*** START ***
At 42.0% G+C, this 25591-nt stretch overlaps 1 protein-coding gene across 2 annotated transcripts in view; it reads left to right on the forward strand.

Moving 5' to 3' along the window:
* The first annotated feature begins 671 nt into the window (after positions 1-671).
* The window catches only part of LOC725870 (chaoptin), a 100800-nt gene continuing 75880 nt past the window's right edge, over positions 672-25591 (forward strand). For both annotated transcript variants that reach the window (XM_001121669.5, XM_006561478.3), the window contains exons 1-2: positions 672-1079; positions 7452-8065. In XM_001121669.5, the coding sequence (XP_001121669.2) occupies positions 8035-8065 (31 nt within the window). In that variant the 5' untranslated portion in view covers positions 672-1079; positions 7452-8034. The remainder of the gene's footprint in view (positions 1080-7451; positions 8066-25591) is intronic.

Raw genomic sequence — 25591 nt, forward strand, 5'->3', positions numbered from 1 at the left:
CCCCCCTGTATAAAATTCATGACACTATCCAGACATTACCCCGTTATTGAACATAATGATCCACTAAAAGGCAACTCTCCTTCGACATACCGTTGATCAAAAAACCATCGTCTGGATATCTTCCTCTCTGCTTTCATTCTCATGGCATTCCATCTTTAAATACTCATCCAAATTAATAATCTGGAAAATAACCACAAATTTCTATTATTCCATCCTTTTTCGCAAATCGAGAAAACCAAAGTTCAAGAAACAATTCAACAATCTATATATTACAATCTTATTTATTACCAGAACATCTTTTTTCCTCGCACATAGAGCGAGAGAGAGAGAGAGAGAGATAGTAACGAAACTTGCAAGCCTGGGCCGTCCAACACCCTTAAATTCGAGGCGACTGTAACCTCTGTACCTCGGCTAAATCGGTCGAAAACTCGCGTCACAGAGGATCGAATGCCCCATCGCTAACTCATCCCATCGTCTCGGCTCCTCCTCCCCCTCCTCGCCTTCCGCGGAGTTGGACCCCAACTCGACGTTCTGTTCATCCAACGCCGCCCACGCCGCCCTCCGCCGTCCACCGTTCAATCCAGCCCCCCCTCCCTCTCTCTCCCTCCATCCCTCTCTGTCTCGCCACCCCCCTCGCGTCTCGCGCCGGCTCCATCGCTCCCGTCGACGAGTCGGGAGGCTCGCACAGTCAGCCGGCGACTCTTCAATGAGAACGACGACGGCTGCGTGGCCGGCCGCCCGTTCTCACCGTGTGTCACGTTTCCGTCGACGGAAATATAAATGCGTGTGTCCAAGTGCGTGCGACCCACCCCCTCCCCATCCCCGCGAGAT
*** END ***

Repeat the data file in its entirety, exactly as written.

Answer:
At 42.0% G+C, this 25591-nt stretch overlaps 1 protein-coding gene across 2 annotated transcripts in view; it reads left to right on the forward strand.

Moving 5' to 3' along the window:
* The first annotated feature begins 671 nt into the window (after positions 1-671).
* The window catches only part of LOC725870 (chaoptin), a 100800-nt gene continuing 75880 nt past the window's right edge, over positions 672-25591 (forward strand). For both annotated transcript variants that reach the window (XM_001121669.5, XM_006561478.3), the window contains exons 1-2: positions 672-1079; positions 7452-8065. In XM_001121669.5, the coding sequence (XP_001121669.2) occupies positions 8035-8065 (31 nt within the window). In that variant the 5' untranslated portion in view covers positions 672-1079; positions 7452-8034. The remainder of the gene's footprint in view (positions 1080-7451; positions 8066-25591) is intronic.

Raw genomic sequence — 25591 nt, forward strand, 5'->3', positions numbered from 1 at the left:
CCCCCCTGTATAAAATTCATGACACTATCCAGACATTACCCCGTTATTGAACATAATGATCCACTAAAAGGCAACTCTCCTTCGACATACCGTTGATCAAAAAACCATCGTCTGGATATCTTCCTCTCTGCTTTCATTCTCATGGCATTCCATCTTTAAATACTCATCCAAATTAATAATCTGGAAAATAACCACAAATTTCTATTATTCCATCCTTTTTCGCAAATCGAGAAAACCAAAGTTCAAGAAACAATTCAACAATCTATATATTACAATCTTATTTATTACCAGAACATCTTTTTTCCTCGCACATAGAGCGAGAGAGAGAGAGAGAGAGATAGTAACGAAACTTGCAAGCCTGGGCCGTCCAACACCCTTAAATTCGAGGCGACTGTAACCTCTGTACCTCGGCTAAATCGGTCGAAAACTCGCGTCACAGAGGATCGAATGCCCCATCGCTAACTCATCCCATCGTCTCGGCTCCTCCTCCCCCTCCTCGCCTTCCGCGGAGTTGGACCCCAACTCGACGTTCTGTTCATCCAACGCCGCCCACGCCGCCCTCCGCCGTCCACCGTTCAATCCAGCCCCCCCTCCCTCTCTCTCCCTCCATCCCTCTCTGTCTCGCCACCCCCCTCGCGTCTCGCGCCGGCTCCATCGCTCCCGTCGACGAGTCGGGAGGCTCGCACAGTCAGCCGGCGACTCTTCAATGAGAACGACGACGGCTGCGTGGCCGGCCGCCCGTTCTCACCGTGTGTCACGTTTCCGTCGACGGAAATATAAATGCGTGTGTCCAAGTGCGTGCGACCCACCCCCTCCCCATCCCCGCGAGAT